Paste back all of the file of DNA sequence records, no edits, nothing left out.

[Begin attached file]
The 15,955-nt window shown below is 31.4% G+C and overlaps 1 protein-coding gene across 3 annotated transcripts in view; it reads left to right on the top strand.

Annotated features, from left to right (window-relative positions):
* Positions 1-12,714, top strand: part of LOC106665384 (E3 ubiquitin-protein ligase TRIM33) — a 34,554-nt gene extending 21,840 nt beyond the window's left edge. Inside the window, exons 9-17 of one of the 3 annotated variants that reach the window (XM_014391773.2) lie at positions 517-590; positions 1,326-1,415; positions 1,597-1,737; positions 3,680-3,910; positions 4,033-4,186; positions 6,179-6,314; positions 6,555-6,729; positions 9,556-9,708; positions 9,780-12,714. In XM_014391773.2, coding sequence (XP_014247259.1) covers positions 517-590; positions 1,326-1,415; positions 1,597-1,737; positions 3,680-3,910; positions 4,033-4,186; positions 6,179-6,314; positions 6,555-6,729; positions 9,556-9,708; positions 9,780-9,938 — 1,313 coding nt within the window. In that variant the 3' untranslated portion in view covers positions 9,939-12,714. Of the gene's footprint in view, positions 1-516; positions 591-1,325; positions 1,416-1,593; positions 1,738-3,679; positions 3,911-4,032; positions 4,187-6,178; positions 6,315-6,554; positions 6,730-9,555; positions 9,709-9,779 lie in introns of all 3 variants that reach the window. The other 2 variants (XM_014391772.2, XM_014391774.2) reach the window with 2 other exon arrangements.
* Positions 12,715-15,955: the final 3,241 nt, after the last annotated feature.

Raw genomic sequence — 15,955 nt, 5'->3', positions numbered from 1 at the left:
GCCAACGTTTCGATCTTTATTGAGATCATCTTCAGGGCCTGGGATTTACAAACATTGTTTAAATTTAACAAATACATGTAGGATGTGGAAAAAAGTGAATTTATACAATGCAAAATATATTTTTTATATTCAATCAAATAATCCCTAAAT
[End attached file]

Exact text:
The 15,955-nt window shown below is 31.4% G+C and overlaps 1 protein-coding gene across 3 annotated transcripts in view; it reads left to right on the top strand.

Annotated features, from left to right (window-relative positions):
* Positions 1-12,714, top strand: part of LOC106665384 (E3 ubiquitin-protein ligase TRIM33) — a 34,554-nt gene extending 21,840 nt beyond the window's left edge. Inside the window, exons 9-17 of one of the 3 annotated variants that reach the window (XM_014391773.2) lie at positions 517-590; positions 1,326-1,415; positions 1,597-1,737; positions 3,680-3,910; positions 4,033-4,186; positions 6,179-6,314; positions 6,555-6,729; positions 9,556-9,708; positions 9,780-12,714. In XM_014391773.2, coding sequence (XP_014247259.1) covers positions 517-590; positions 1,326-1,415; positions 1,597-1,737; positions 3,680-3,910; positions 4,033-4,186; positions 6,179-6,314; positions 6,555-6,729; positions 9,556-9,708; positions 9,780-9,938 — 1,313 coding nt within the window. In that variant the 3' untranslated portion in view covers positions 9,939-12,714. Of the gene's footprint in view, positions 1-516; positions 591-1,325; positions 1,416-1,593; positions 1,738-3,679; positions 3,911-4,032; positions 4,187-6,178; positions 6,315-6,554; positions 6,730-9,555; positions 9,709-9,779 lie in introns of all 3 variants that reach the window. The other 2 variants (XM_014391772.2, XM_014391774.2) reach the window with 2 other exon arrangements.
* Positions 12,715-15,955: the final 3,241 nt, after the last annotated feature.

Raw genomic sequence — 15,955 nt, 5'->3', positions numbered from 1 at the left:
GCCAACGTTTCGATCTTTATTGAGATCATCTTCAGGGCCTGGGATTTACAAACATTGTTTAAATTTAACAAATACATGTAGGATGTGGAAAAAAGTGAATTTATACAATGCAAAATATATTTTTTATATTCAATCAAATAATCCCTAAAT